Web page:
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## BIOL 1040 | Chapter 45 Lecture Notes

by: Sarah Stewart

15

1

8

# BIOL 1040 | Chapter 45 Lecture Notes BIOL 1040

Marketplace > Clemson University > Biology > BIOL 1040 > BIOL 1040 Chapter 45 Lecture Notes
Sarah Stewart
Clemson
GPA 4.0

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Lecture notes from the past 2 weeks
COURSE
General Biology II
PROF.
Dr. William Surver
TYPE
Class Notes
PAGES
8
WORDS
CONCEPTS
Biology, Clemson, 1040, Surver
KARMA
25 ?

## Popular in Biology

This 8 page Class Notes was uploaded by Sarah Stewart on Thursday April 14, 2016. The Class Notes belongs to BIOL 1040 at Clemson University taught by Dr. William Surver in Fall 2016. Since its upload, it has received 15 views. For similar materials see General Biology II in Biology at Clemson University.

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Date Created: 04/14/16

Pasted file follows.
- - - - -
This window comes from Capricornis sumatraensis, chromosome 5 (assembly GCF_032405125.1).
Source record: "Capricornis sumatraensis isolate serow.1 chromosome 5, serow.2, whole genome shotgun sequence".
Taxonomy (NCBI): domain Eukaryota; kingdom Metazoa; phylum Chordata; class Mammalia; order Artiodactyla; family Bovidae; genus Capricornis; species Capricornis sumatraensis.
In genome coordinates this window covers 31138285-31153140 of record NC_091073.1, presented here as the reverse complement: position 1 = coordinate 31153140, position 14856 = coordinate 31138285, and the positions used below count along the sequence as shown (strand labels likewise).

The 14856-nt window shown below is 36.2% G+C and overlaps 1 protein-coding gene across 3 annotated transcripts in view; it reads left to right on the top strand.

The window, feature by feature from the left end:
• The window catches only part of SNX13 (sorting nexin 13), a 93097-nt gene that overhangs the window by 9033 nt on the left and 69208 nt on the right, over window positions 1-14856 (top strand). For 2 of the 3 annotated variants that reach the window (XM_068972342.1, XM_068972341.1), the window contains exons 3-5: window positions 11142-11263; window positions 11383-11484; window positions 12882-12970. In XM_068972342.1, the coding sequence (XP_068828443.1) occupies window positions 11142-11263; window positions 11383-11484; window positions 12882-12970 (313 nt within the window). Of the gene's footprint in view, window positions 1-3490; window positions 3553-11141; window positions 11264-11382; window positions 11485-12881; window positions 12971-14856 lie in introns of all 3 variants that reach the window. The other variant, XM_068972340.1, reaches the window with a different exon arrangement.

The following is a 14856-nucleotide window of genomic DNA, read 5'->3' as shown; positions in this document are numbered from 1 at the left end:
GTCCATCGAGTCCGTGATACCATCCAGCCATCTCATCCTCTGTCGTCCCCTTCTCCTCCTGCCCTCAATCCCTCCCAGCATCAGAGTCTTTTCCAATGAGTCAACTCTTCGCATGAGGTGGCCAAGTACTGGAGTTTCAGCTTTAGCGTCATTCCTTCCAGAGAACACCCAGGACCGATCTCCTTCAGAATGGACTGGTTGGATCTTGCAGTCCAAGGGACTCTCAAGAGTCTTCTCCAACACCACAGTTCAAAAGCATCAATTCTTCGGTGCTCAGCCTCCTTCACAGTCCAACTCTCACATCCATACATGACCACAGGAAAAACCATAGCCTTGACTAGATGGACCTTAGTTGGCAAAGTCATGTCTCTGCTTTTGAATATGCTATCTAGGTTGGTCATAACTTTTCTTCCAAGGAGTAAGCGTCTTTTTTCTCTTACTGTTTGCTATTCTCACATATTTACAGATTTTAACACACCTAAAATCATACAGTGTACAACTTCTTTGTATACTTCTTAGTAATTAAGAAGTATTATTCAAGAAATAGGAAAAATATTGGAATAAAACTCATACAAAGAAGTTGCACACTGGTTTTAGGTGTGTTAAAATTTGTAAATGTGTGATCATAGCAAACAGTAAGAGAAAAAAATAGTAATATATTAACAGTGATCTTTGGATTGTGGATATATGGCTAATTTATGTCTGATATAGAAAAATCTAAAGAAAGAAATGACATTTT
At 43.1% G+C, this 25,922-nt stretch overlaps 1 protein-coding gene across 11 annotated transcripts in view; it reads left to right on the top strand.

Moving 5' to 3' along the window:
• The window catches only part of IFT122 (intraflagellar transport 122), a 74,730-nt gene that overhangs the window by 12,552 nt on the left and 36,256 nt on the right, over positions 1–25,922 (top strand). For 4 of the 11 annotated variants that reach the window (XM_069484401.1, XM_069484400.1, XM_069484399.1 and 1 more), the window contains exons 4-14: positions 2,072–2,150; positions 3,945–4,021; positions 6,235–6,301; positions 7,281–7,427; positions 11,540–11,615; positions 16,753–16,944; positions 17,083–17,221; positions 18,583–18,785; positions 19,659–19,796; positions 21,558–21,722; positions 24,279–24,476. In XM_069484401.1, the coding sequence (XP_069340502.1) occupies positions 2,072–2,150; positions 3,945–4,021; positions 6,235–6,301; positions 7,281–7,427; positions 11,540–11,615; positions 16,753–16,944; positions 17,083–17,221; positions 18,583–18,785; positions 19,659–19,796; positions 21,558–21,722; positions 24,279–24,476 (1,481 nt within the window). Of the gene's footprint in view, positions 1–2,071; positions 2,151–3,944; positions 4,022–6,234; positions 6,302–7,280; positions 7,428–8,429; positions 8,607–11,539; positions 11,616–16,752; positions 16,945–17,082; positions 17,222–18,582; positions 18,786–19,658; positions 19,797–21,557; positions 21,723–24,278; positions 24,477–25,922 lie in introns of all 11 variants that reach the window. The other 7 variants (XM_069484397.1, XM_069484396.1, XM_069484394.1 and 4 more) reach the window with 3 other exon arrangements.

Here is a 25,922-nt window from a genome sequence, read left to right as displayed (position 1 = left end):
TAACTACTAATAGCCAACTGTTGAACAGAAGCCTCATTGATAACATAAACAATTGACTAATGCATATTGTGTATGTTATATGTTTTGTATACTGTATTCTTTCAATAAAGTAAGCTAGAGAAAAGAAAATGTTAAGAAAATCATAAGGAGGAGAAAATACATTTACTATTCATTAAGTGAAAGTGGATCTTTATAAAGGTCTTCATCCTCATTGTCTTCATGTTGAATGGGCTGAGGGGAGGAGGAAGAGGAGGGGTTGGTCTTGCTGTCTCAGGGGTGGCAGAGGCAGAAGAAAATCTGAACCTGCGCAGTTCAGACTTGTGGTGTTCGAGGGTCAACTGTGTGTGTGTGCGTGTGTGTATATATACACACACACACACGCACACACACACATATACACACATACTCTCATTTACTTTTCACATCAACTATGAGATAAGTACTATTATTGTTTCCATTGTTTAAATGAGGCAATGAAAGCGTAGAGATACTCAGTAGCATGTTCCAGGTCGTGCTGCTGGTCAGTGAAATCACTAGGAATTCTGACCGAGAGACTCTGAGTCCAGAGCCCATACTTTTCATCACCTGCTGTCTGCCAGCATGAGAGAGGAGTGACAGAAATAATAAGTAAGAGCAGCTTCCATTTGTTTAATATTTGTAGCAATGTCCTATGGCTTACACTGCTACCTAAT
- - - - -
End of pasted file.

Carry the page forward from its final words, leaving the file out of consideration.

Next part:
Sarah Stewart BIOL 1040 Final Exam notes Chapter 45 Exponential growth model – states that the rate of a population increases under ideal conditions • Calculated using the equation G = rN o G is the growth rate of a population o N is population size o r is the per capita rate of increase – the average contribution of each individual to population growth birth rate (birth rate – death / population size) Logistic growth model – a description of idealized population growth that is slowed by limiting factors as the population size increases (▯▯▯) • Calculated using the equation ???? = ???????? ▯ • K stands for the carrying capacity – the maximum population size a particular environment can sustain • This model predicts that population growth will slow and eventually stop as population density increases • At higher populations, density-dependent rates result in declining births and/or increase in deaths Intraspecific competition – individuals of the same species compete for limited resources, limits growth in natural populations Sarah Stewart BIOL 1040 Final Exam notes • Factors unaffected by density - density independent - will occur regardless of population size o Natural disasters o Fires and storms o Habitat destruction o Seasonal changes in weather Al Gore TED Talk: • Do we really have to change? o Still rely on dirty carbon-based fuels – air pollution per day equivalent to 400,000 atom bombs going off o 93% of this extra heat goes into the ocean o Water vapor evaporating from the ocean is causing huge rain storms and extreme weather in places where it is uncommon o Extra heat also causes longer and harder droughts o Global warming is the number one risk to the world’s economy • Can we change? o Wind energy and solar energy use goes up as cost goes down, becoming a great investment for corporations • Will we change? o American coal mines being cancelled, more dependency on wind and solar energy Sarah Stewart BIOL 1040 Final Exam notes o This is a moral challenge for the world – “after the final no comes a yes” • Some populations fluctuate in density with regularity • These boom and bust cycles may be due to food shortages or predator-prey interactions o Ex) One of first studies: snowshoe hare and lynx populations based on number of pelts sold by Hudson Bay company over 100 years. What causes their boom and bust cycles? Used radio collars to track hares, found 90% of hares had died due to predation, none from starvation. Supports predation hypothesis, but food availability still plays an important role. o As prey population increases, predator population increases Life history – the traits that affect an organism’s reproduction and death make up its life histories • Key life history traits include 1. Age of first reproduction 2. Frequency of reproduction 3. Number of offspring 4. Amount of parental care • Populations with R-selected life history o Found in disturbed or transitory environments o Have short life spans Sarah Stewart BIOL 1040 Final Exam notes o Breed early in life o Opportunistic and adaptable o Short generation times o Produce large numbers of offspring o Little parental care, infant mortality is high o Have efficient means of dispersal o Type III survivorship curve o Never reach K (carrying capacity) • Populations with K-selected life history o Found in stable environments o Long life span o Breed later in life o Long generation times o Produce small numbers of offspring and have parental care of their young o Have type I or II survivorship curve o Efficient in exploiting an ever-narrowing slice of their environment o Tend to reach K • Sustainable resource management involves harvesting crops but eliminating damage to that resource i.e. not overfishing fish populations Human Population th • Grew rapidly during the 20 century, now stands at 7 billion • Imbalance between births and deaths causes changes; increase vs. decrease • Expected to continue increasing for the next several decades • Demographic transition of a shift from zero pop. growth where the birth and death rate are low and equal – Mexico on it’s way to zero pop. growth • In developing nations o Death rates have dropped o Birth rates are high Sarah Stewart BIOL 1040 Final Exam notes o Populations growing rapidly Age structure – the proportion of individuals in different age groups; affects the future growth of the population and used to make predictions about it Ecological footprint – an estimate of the amount of land required to provide the raw materials an individual/nation consumes; includes food, fuel, water, housing, and waste disposal • The US has a huge ecological footprint – greater than the land which causes a large ecological deficit • If everyone on earth had the same standard of living as people in the US, would need the resources of 4.5 planets Community ecology – concerned with factors that influence species composition/distribution of communities and factors that affect community stability • Community ecologists seek to understand how abiotic factors and interactions among populations affect the composition and distribution of communities Biological community – an assemblage of all the populations of organisms living close enough together for potential interaction; described by its species composition • The boundaries of a community vary with research question investigated Habitat – the place where an organism lives; characterized by physical and chemical features and the array of other species living in it • Populations of all species in a habitat associate with one another - directly or indirectly Sarah Stewart BIOL 1040 Final Exam notes • What are some factors that shape community structure? o Climate and topography o Available food/resources o Adaptions of species in a community o Species interactions o Arrival/disappearances of species o Physical disturbances Niche concept – the sum of activities and relationships in which a species engages to secure and use resources necessary for survival and adaption • Distinguish between a habitat and a niche; habitat is your address, niche is your occupation • 2 kinds of niches: 1. Fundamental niche – theoretical niche occupied in the absence of any competing species 2. Realized niche – the niche a species actually occupies, some fraction of the fundamental niche Community Interactions Commensalism – one benefits, the other is not affected; very difficult to determine • Ex) Remoras and sharks Competition – can be intraspecific and interspecific between species • Intraspecific usually fiercer and has more consequences Sarah Stewart BIOL 1040 Final Exam notes • Gause proposed the Principle of Competitive Exclusion where multiple niches overlap • The greater the overlap, the greater the competition • Suggested that exclusion occurs when niches completely overlap – is this true? o Know Gause’s Paramecia experiment o No concrete example of this kind of exclusion in nature • Resource partitioning - locating new resources within your niche to avoid competition Predation – where the predator is the feeder and the prey is the feed • Predators get food from their prey but do not take up residence on/in the prey • Adaptions of predators and victims arose through coevolution • Prey have defenses which protect them from predators o Camouflage o Warning coloration o Mimicry o Moment of truth defenses – where predator and prey much interact Ecological Succession • Communities come into being by ecological succession; change in the composition of species over time • Classical model describes a predictable sequence with a stable climax community • 2 kinds of succession: Sarah Stewart BIOL 1040 Final Exam notes 1. Primary succession – new environments; bare rock succession 2. Secondary succession – communities were destroyed or displaces Climax community – stable array of species that persists unchanged over time; does not always move predictably towards a specific climax community